It’s All in the Details

Making thIs (Round)house A Home

 

 

An unconventional floor mat welcomes people into the London Roundhouse, the new home of Ellipsis Digital and Engine SevenFour.

The floor mat is one of the details that reveals the character of the building, and the characters who work within it. It’s not something that everyone notices—often visitors are too overwhelmed by the brick and beam beauty that is the Roundhouse to appreciate individual elements—but it’s the kind of detail that’s important to VP Strategy Shawn Adamsson.

“I wanted to make people smile as they entered, and make sure we get things off on the right foot.” He grins as he realizes his unintended pun, and his copywriter can’t help but add, “On the right foot, or perhaps the left, depending on how the game goes...”

The next thing a visitor might note is our version of “the writing on the wall,” albeit a positive spin on the phrase. However, since the walls are brick, it’s actually film on the glass walls of the double-decker central suite of offices and meeting rooms known as the Locomotive.

 
 

This is our manifesto, a document inspired by the values and dreams of the Ellipsis and Engine SevenFour teams and poetically woven together by London spoken-word artist Holly Painter. We felt that a manifesto was too important to hide away—if we were to live the sentiments that we had written, these words needed to be sharing our space, not stagnating on a server. (To help keep the manifesto active, our office manager, Jennifer Murray, has recently started sharing a line a day in her internal communications.)

Look up from the manifesto and you’ll see the boardroom. The metal and glass room has a simple, stark elegance, but it’s the bespoke boardroom table that you’ll want to investigate. Built from reclaimed wood by Harold and Justin Peters of the Home Doctor, a local custom carpentry business, the table expresses the railway heritage of our new home, with elements that echo rails and trestles.

 
 

These are the kinds of details to be found throughout the Roundhouse. Versatile fruit crates that we’re using as bookcases and end tables—furnishings reminiscent of the boxes that would have been used by former Roundhouse residents Sansone Fruit Company. A coat rack built by S & D Rustic Decor, created from more reclaimed wood and railway nails. Metal floor plates specially engraved with the Roundhouse logo. Wherever possible, these products were locally sourced—community and neighbourhood is important, and we’re mindful of our role as part of an economic ecosystem.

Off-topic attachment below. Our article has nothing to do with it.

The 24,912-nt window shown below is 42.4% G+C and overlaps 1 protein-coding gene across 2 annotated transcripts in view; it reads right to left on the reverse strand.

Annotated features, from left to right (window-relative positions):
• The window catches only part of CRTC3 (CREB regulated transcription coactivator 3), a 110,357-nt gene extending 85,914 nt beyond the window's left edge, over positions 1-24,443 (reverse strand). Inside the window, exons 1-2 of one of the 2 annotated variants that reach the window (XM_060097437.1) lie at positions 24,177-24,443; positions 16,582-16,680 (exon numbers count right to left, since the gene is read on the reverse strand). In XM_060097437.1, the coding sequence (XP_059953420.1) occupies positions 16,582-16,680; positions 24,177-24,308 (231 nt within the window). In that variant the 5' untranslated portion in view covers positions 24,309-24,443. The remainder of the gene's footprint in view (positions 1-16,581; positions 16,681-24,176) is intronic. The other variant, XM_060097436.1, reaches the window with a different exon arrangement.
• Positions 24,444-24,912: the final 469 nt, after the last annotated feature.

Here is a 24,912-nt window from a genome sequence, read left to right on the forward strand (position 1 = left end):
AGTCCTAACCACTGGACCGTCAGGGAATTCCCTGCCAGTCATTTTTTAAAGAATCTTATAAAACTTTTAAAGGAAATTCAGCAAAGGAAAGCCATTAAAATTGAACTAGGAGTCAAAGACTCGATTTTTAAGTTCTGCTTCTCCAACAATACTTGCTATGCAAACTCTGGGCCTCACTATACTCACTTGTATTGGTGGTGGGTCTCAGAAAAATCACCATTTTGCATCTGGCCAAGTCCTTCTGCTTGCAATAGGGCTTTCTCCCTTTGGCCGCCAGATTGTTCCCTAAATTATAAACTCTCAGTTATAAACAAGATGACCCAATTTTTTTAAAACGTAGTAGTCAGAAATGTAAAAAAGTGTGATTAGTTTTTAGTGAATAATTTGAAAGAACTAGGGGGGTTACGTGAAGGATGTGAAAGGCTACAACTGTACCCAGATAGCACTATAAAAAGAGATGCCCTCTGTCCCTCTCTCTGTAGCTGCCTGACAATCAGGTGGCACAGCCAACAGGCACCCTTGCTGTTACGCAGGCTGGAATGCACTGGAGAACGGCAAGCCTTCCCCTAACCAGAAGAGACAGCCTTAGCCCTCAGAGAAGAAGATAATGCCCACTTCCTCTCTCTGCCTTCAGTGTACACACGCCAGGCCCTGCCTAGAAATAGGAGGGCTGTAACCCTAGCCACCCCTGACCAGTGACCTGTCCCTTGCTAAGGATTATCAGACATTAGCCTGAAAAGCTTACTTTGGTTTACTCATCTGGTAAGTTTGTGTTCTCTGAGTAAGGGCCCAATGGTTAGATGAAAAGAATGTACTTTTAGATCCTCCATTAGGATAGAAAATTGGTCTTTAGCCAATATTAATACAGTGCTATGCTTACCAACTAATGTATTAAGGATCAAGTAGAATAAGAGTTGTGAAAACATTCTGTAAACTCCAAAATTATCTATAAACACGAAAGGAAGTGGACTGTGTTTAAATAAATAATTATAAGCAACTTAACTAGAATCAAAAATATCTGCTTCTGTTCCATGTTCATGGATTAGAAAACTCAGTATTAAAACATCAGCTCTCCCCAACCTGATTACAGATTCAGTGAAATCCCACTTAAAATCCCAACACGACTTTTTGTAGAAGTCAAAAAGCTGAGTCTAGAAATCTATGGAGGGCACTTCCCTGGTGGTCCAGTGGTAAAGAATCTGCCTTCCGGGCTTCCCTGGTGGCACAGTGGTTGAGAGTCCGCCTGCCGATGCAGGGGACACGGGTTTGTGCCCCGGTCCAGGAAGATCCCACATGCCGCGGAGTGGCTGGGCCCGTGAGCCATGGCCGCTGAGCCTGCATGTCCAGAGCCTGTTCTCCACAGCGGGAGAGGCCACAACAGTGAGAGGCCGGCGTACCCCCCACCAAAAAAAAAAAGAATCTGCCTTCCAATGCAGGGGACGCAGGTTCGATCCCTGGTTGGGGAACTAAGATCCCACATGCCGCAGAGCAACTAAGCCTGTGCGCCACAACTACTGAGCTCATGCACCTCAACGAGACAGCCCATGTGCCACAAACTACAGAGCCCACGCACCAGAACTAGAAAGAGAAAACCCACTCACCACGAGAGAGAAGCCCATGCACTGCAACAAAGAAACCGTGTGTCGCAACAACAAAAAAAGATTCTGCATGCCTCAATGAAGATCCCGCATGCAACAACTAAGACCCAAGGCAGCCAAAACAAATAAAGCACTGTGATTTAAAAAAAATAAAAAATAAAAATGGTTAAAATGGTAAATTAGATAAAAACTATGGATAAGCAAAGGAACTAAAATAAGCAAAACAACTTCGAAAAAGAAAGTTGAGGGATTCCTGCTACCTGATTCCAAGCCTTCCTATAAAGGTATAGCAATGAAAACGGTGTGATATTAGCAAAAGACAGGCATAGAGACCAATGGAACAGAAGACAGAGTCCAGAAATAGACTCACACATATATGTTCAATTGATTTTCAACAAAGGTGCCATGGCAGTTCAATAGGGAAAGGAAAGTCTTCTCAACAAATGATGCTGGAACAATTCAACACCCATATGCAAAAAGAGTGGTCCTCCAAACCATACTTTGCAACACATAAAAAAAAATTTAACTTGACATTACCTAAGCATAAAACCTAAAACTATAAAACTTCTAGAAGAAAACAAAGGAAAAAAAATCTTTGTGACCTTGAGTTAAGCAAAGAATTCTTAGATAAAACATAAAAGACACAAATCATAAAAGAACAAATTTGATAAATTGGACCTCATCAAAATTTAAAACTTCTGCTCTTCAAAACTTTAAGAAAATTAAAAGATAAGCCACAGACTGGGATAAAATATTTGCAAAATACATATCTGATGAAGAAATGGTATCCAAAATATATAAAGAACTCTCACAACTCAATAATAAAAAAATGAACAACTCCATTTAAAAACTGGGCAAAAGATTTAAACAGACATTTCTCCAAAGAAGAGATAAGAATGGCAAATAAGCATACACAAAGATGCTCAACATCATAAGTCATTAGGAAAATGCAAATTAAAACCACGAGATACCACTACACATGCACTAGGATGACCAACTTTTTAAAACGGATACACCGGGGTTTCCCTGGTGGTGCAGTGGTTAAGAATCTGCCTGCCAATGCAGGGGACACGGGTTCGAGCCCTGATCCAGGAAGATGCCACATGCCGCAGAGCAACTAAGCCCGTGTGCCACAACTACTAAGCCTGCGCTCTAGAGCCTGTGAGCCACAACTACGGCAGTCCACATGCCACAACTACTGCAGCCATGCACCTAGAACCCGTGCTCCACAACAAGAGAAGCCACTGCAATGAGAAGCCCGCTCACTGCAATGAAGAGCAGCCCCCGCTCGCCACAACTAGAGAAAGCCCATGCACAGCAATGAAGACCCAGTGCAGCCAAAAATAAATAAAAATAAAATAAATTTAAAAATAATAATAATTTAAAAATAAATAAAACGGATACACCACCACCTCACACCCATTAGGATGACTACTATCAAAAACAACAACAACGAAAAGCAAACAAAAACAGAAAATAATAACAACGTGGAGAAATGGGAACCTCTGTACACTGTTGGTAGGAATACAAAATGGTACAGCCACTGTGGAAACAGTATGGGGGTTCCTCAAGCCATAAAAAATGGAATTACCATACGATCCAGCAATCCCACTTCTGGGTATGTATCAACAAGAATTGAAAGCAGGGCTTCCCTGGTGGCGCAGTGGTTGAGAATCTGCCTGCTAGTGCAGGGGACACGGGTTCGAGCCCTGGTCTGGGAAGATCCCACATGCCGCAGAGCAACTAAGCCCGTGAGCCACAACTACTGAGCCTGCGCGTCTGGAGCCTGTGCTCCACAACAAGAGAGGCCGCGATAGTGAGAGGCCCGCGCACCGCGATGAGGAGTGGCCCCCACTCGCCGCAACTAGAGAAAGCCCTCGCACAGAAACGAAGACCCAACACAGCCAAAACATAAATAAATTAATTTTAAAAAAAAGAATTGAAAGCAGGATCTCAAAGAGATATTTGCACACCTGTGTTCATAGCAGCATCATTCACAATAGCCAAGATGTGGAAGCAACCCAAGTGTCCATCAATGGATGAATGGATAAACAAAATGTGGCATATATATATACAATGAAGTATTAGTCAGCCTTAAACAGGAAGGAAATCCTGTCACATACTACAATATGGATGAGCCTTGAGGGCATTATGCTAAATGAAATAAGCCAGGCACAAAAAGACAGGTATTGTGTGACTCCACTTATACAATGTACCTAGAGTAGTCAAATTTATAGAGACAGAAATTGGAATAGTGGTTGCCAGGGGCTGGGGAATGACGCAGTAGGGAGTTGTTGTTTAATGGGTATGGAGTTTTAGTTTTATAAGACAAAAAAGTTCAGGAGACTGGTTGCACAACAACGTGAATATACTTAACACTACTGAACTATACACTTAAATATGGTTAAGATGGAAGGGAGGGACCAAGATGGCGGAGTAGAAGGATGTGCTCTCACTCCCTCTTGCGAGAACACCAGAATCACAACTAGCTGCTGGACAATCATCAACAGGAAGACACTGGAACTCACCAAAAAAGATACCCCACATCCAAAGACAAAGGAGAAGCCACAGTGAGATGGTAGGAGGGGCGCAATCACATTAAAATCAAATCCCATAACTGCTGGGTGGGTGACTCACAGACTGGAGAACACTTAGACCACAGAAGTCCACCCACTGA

It’s that same care and attention to detail that goes into our work. For example, noting a carefully chosen colour scheme in an organization’s offices, and the design flourishes and accessories, and translating those elements into the design moodboards for a website or print materials. Like listening carefully to the way the client’s team talks about their work or their audience, and reflecting that back in the copywriting for their specific services. Or learning about a not-for-profit’s multiple audiences, and designing a website that enables those discrete audiences to get what they need in a way that works for them.

When Shawn and the leadership team of Ellipsis Digital and Engine SevenFour began their search for a new home for our companies, Shawn’s extensive wish list included these two points:

  • “Ideally it should be a heritage structure, something we can help enhance and protect.”
  • “It should be remarkable.

These are phrases that also apply to our work: protecting your organization’s reputation and its place in the world; enhancing your reach and connection to your audiences. And doing remarkable work for you.

In his wish list, Shawn also asked for “an exceptionally creative space.” We think our Roundhouse is exactly that. And a wonderful home for our exceptionally creative work in aid of our clients’ goals.  

 
 

Wanna take a look at our exceptionally creative space? Or talk to us about the work we create in the London Roundhouse, and see how we can put our skills in aid of your cause? Let us know!

 

 



Copywriter Laurie Bursch recently learned that the one fire that occurred in the Roundhouse’s 128-year history took place in the area of the roof above her desk. She’s being very careful with the creative fires currently burning in her brain.

 

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